It was a second bronze medal for Italy’s Elisa Longo Borghini at the Olympic Games, with the Italian rider launching out of a select chase group in the final stages of an unpredictable women’s road race on Sunday.
When Longo Borghini, who was third in Rio in 2016, made the move on the Fuji Speedway, gold had already ridden up the road, with Anna Kiesenhofer (Austria) crossing the line more than a minute before anyone else got there.
For a while, it looked like Longo Borghini may be able to close the gap to Annemiek Van Vleuten, who had attacked a little earlier. The Dutch rider, however, held on for silver in the end, while Borghini came across the line another 14 seconds back to take bronze, holding off a chasing Lotte Kopecky (Belgium).
"I had no plan, I just went with the feeling," said Longo Borghini. "I felt it was the right moment to go and I went and didn't look back any more."
By doing so, she added a second bronze medal to her collection after also finishing third in Rio, behind Anna van der Breggen (Netherlands) and Emma Johansson (Sweden).
Van der Breggen was not a surprising winner in 2016, and it was the Dutch that most were expecting to be on the top step of the podium this time as well. They had a powerful squad of four, any one of whom seemed a potential winner, with Van Vleuten joined by Van der Breggen, Marianne Vos and Demi Vollering.
It turned out not to be enough, though, with Kiesenhofer getting away in the early break, which built up a lead of around 10 minutes, and then leaving her companions behind and going solo with more than 40 kilometres to go.
The Dutch, who were expected to control the race and chase the moves, only did short stints on the front and then melted back into the peloton, before sending Van Vleuten on the attack in the final 50km.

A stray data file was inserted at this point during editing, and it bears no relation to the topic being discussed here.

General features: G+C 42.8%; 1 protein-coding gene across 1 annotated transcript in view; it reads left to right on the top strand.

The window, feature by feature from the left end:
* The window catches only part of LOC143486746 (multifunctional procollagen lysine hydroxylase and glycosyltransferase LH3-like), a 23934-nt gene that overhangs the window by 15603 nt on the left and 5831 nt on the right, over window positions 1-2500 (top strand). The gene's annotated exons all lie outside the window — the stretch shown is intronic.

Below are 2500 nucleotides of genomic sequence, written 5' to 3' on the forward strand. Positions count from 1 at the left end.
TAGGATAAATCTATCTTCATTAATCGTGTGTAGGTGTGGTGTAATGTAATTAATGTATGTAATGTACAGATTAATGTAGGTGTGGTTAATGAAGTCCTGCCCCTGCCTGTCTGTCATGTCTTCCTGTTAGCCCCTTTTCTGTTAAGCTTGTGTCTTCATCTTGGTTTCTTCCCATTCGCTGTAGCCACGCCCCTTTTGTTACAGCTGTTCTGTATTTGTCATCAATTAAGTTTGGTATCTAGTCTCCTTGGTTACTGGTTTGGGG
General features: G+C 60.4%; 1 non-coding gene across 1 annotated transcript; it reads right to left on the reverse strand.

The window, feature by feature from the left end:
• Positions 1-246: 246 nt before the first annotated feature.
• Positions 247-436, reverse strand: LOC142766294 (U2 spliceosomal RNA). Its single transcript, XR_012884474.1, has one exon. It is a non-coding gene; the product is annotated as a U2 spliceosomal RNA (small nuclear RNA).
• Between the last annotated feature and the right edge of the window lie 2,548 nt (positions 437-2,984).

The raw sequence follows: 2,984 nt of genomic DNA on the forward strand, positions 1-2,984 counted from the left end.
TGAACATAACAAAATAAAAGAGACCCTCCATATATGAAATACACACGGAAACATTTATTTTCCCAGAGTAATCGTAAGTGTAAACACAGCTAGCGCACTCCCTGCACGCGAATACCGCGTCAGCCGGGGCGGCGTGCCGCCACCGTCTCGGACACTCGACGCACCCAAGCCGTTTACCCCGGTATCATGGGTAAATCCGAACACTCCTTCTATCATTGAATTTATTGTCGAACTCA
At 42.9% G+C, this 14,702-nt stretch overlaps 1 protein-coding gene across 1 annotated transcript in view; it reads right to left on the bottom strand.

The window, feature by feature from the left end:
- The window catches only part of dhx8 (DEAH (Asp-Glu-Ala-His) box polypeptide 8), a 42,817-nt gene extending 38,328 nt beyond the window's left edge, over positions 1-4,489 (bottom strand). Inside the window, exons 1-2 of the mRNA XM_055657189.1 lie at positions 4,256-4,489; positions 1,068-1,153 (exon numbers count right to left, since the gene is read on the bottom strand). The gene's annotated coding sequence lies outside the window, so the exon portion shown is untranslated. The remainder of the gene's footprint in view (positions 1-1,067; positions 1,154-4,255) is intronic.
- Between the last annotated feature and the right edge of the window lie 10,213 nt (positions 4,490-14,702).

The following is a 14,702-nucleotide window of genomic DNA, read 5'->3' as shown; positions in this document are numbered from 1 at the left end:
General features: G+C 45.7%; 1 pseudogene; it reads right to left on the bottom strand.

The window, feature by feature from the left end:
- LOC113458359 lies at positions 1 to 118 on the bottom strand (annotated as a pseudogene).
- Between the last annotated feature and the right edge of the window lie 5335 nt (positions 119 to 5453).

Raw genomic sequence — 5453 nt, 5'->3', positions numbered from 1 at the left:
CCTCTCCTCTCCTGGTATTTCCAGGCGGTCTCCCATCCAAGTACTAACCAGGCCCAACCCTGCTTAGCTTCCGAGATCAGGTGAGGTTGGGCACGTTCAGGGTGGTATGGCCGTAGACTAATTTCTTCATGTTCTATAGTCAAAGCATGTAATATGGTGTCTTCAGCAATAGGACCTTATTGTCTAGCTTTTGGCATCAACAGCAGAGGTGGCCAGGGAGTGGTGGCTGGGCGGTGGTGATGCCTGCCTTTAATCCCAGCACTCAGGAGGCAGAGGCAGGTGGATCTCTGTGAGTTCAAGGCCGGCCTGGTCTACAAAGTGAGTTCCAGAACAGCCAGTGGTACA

In the meantime, the solo rider from Austria, who hasn’t had a pro-contract since 2017, put her head down and held a solid gap. It was one she was able to hold, even with a former world time trial champion in pursuit in the form of Van Vleuten. Kieenhofer was, to put it mildly, a surprise winner.
"I thought that Holland had everything in their hands but in the end sometimes when you play tactics too much and you think you are the strongest, you lose the race," said Longo Borghini.
"I didn't understand the Dutch tactics, but I thought about doing my own race. The responsibility for the chase was with the Dutch, certainly not with me or Marta [Bastianelli] who are not fast finishers. As the national team, we are really humble and we knew that we really had to suffer to get a medal, and so we did."
In fact, Van Vleuten, and her teammate Van der Breggen had thought their team had actually won, with both quoted saying that they didn’t realise Kiesenhofer was still out the front. Van Vleuten celebrated over and beyond the line.
Longo Borghini however, knew that when the break riders of Anna Plichta (Poland) and Omer Shapira (Israel) were caught, gold still wasn’t up for grabs.
"Basically when we caught the two ladies… I realised there was another one," she said.
Regardless, Longo Borghini was clearly overjoyed to medal again with her Italian team and stand on the podium for a second Olympic Games in a row.
"This medal is for my mum, my dad, my brother, my nephews and my boyfriend because we made so many sacrifices together and they never leave me alone," she said. "Then I want to thank the Federation, the Fiamme Gialle and Trek-Segafredo because without them all this would not have been possible."
Thank you for signing up to Cycling News. You will receive a verification email shortly.
There was a problem. Please refresh the page and try again.